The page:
New Myelofibrosis Drug Holds Promise

In a phase I clinical trial, physicians at The Mount Sinai Medical Center have identified the first drug that appears to stop the progression of myelofibrosis, a life-threatening blood cancer. The investigators found that, at low-doses, panobinostat (LBH589) successfully halted and reversed damage to the blood and bone marrow in several of the forty patients enrolled in the trial. Panobinostat, manufactured by Novartis, is a histone deacetylase inhibitor that affects the chromatin structure of malignant cells.

The study, led by Ronald Hoffman, MD, Albert A. and Vera G. List Professor of Medicine, and Director of the Myeloproliferative Disorders Research Program, and John O. Mascarenhas, MD, Assistant Professor of Medicine (Hematology and Medical Oncology), was published online in the January 21, 2013, issue of the British Journal of Haematology.

Myelofibrosis is commonly diagnosed in people between the ages of 60 and 70, and affects approximately one-to-two out of every 100,000 people in the United States annually. The disorder is characterized by anemia, fatigue, bone or joint pain, and an enlarged liver and spleen. Survival usually is between five and seven years, but some patients develop acute leukemia, which can limit survival to three-to-five months.

According to Drs. Hoffman and Mascarenhas, who designed and ran the trial, persistence and ingenuity paved the way for their findings. Signs of significant improvement appeared a year after patients were started on an oral regimen of low-dose panobinostat. “We have patients who are doing well after two-to-three years, and whose survival was predicted to be on the order of months,” says Dr. Mascarenhas.

The key to success was maintaining a low dosage. Interestingly, too high a dosage of panobinostat would have produced toxicity forcing patients to drop out of the trial before positive results could be seen, says Dr. Mascarenhas.

“Persistence led us to finally see signals of activity,” Dr. Mascarenhas recalls. “One of our patients came in for a checkup and her blood smear looked normal. I gave it to Dr. Hoffman to look at and asked him what he thought was wrong with the patient. He said, ‘Nothing. It’s normal.’ Then I told him it was one of our patients in the trial.”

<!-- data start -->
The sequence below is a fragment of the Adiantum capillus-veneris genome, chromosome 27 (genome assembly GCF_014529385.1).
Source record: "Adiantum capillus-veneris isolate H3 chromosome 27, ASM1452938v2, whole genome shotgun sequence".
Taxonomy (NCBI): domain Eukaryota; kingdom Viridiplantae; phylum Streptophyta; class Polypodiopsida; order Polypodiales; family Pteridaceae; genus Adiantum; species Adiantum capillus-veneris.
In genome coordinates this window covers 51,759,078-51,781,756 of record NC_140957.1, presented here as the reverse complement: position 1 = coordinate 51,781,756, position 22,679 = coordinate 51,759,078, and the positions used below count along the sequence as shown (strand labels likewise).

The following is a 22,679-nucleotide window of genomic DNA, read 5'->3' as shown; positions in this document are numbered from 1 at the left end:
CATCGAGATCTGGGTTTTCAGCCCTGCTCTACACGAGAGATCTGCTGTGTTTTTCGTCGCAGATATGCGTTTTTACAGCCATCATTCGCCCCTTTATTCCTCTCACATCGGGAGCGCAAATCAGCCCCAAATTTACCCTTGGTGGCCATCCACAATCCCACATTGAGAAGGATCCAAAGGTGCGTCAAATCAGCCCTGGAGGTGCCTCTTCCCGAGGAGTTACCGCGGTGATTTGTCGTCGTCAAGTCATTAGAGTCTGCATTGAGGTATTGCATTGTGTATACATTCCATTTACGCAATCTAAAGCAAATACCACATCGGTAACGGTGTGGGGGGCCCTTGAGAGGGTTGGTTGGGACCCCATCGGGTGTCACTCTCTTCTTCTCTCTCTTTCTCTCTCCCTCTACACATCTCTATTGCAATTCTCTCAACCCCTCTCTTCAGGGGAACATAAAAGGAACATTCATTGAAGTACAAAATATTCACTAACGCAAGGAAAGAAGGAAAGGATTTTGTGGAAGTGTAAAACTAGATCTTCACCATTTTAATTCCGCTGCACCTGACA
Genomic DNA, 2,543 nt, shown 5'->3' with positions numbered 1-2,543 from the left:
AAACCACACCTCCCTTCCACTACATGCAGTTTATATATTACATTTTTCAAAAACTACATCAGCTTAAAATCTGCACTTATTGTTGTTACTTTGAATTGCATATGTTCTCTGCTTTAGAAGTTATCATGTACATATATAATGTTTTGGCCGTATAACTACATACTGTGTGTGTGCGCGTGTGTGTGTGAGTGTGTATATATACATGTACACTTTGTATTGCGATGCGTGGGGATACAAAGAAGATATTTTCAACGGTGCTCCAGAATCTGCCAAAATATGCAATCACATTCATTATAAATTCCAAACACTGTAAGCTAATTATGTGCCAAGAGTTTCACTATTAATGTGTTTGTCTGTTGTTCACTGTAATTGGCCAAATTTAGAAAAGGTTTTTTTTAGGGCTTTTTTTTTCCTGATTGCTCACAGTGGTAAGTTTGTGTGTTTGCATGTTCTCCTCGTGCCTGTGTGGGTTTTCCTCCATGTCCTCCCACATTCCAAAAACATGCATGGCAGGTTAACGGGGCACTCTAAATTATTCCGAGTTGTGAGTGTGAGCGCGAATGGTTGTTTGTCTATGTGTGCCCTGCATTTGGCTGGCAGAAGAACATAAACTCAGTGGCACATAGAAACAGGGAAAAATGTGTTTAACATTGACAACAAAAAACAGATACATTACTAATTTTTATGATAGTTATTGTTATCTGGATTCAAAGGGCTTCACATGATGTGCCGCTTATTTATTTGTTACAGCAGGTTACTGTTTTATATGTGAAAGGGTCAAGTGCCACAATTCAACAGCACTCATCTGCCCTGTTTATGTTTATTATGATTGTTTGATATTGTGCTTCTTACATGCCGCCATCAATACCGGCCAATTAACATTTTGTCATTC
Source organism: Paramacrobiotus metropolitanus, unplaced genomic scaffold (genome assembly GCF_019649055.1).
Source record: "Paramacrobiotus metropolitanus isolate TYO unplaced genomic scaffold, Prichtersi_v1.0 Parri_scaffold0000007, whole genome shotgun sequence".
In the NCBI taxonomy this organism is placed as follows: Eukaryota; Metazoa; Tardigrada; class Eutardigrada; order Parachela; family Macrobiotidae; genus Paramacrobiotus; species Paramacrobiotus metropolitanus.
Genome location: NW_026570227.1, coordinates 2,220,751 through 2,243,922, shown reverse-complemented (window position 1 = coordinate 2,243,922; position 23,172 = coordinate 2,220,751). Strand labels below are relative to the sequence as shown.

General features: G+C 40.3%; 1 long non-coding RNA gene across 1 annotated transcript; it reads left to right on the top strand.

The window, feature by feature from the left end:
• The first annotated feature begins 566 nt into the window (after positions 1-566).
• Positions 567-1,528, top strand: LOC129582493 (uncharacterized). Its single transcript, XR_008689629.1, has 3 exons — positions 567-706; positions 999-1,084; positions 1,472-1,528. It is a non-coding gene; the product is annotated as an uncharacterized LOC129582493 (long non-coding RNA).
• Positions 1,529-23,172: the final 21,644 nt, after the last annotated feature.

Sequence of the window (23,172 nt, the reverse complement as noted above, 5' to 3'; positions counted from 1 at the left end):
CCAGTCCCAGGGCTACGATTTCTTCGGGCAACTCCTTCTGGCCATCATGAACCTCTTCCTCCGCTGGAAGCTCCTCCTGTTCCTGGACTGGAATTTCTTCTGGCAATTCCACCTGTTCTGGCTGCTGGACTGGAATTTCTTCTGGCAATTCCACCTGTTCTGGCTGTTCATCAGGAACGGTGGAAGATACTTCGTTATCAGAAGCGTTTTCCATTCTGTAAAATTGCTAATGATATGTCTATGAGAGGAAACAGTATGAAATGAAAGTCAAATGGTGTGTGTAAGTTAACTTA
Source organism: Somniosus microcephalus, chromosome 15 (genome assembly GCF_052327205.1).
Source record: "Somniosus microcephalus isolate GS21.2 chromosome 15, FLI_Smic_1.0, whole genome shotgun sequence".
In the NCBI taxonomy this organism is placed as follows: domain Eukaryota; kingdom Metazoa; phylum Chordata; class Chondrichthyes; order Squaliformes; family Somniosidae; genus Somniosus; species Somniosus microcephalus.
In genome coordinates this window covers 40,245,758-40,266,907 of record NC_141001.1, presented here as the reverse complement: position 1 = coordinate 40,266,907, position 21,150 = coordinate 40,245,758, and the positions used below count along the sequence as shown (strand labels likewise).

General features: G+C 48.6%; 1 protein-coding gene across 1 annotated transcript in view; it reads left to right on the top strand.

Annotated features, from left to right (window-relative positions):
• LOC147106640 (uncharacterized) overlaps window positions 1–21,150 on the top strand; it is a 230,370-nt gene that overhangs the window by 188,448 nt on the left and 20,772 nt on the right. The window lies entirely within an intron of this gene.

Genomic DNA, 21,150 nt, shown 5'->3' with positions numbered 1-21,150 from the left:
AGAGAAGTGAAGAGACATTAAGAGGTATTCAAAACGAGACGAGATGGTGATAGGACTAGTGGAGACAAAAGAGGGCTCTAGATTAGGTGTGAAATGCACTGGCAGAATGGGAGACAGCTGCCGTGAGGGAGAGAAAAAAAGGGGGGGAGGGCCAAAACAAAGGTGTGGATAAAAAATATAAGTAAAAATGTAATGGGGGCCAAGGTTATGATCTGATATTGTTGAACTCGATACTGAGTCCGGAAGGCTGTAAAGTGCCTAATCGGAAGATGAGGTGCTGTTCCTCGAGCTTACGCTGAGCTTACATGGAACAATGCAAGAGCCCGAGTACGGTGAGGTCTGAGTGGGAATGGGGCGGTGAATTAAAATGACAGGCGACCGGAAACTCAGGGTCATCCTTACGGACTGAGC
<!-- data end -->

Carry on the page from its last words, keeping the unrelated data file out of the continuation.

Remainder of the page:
To date, the only potentially curative treatment approved for people with myelofibrosis is a bone marrow transplant. But elderly patients or those with comorbidities are not eligible for transplants, and a suitable bone marrow donor is not always available.

Drs. Hoffman and Mascarenhas have now initiated a new phase I clinical trial that will combine lower doses of panobinostat with ruxolitinib, a drug manufactured by Incyte Pharmaceuticals that has been approved by the U.S. Food and Drug Administration to treat the symptoms of myelofibrosis.

This article was first published in Inside Mount Sinai.

12 thoughts on “New Myelofibrosis Drug Holds Promise

  1. Permalink  ⋅ Reply


    March 28, 2013 at 11:29pm

    Very promising! Thanks to these very dedicated and talented doctors!

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    Donna Hennessy

    March 30, 2013 at 4:54pm


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    April 1, 2013 at 9:11pm

    This is great news and the MPD program deserves a lot of credit!

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    April 4, 2013 at 1:16am

    I would like to know how to enroll my mother into this clinical trial.

    • Permalink  ⋅ Reply


      April 4, 2013 at 6:54pm

      Thank you for reaching out Sherri. For more information about the MPD clinical trial, please email

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    Mark Breaux

    April 4, 2013 at 3:00am

    Thank God for these doctors!

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      April 5, 2013 at 1:45am

      Thank you! I will send the email today! Thank you for responding and keep up the hope!

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    April 17, 2013 at 1:40am

    Amazing. I was just diagnosed today and came across this tidbit of information.
    Thank you, doctors, and the entire medical community.

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    July 1, 2013 at 4:37am

    This is great news! Clinical trials are so important when it comes to advancing medicine. I have noticed that Mt. Sinai seems to be at the forefront of cancer research. It would be great to see you tackle pain syndromes like reflex sympathetic dystrophy (RSD – what is rsd has great info).


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    Albert McGinn

    September 10, 2013 at 8:43pm

    Gives me some hope.
    Go for it.

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    Ann Hirsch

    October 24, 2013 at 7:08pm

    So glad your persistence is paying off. Too late for my husband but very good news for those struggling with this devastating disease.

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